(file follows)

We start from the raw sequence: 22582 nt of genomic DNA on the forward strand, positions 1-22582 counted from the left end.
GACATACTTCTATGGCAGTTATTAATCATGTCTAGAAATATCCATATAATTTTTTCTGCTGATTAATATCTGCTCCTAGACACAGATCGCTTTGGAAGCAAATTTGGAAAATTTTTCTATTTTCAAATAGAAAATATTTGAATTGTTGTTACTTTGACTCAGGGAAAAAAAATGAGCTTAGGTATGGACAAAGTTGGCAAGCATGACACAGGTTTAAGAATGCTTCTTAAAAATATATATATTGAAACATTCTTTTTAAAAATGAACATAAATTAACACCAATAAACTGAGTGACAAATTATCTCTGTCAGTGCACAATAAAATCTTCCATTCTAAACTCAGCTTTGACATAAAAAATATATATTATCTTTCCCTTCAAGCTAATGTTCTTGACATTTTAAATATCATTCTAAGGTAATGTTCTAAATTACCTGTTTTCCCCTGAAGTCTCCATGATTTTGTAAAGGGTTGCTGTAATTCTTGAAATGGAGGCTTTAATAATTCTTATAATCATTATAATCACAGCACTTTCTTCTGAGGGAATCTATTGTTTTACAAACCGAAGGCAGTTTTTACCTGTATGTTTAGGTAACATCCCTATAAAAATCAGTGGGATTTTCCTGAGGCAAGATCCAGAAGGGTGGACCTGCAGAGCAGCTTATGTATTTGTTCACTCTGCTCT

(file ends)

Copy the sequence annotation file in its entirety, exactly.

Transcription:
We start from the raw sequence: 22582 nt of genomic DNA on the forward strand, positions 1-22582 counted from the left end.
GACATACTTCTATGGCAGTTATTAATCATGTCTAGAAATATCCATATAATTTTTTCTGCTGATTAATATCTGCTCCTAGACACAGATCGCTTTGGAAGCAAATTTGGAAAATTTTTCTATTTTCAAATAGAAAATATTTGAATTGTTGTTACTTTGACTCAGGGAAAAAAAATGAGCTTAGGTATGGACAAAGTTGGCAAGCATGACACAGGTTTAAGAATGCTTCTTAAAAATATATATATTGAAACATTCTTTTTAAAAATGAACATAAATTAACACCAATAAACTGAGTGACAAATTATCTCTGTCAGTGCACAATAAAATCTTCCATTCTAAACTCAGCTTTGACATAAAAAATATATATTATCTTTCCCTTCAAGCTAATGTTCTTGACATTTTAAATATCATTCTAAGGTAATGTTCTAAATTACCTGTTTTCCCCTGAAGTCTCCATGATTTTGTAAAGGGTTGCTGTAATTCTTGAAATGGAGGCTTTAATAATTCTTATAATCATTATAATCACAGCACTTTCTTCTGAGGGAATCTATTGTTTTACAAACCGAAGGCAGTTTTTACCTGTATGTTTAGGTAACATCCCTATAAAAATCAGTGGGATTTTCCTGAGGCAAGATCCAGAAGGGTGGACCTGCAGAGCAGCTTATGTATTTGTTCACTCTGCTCT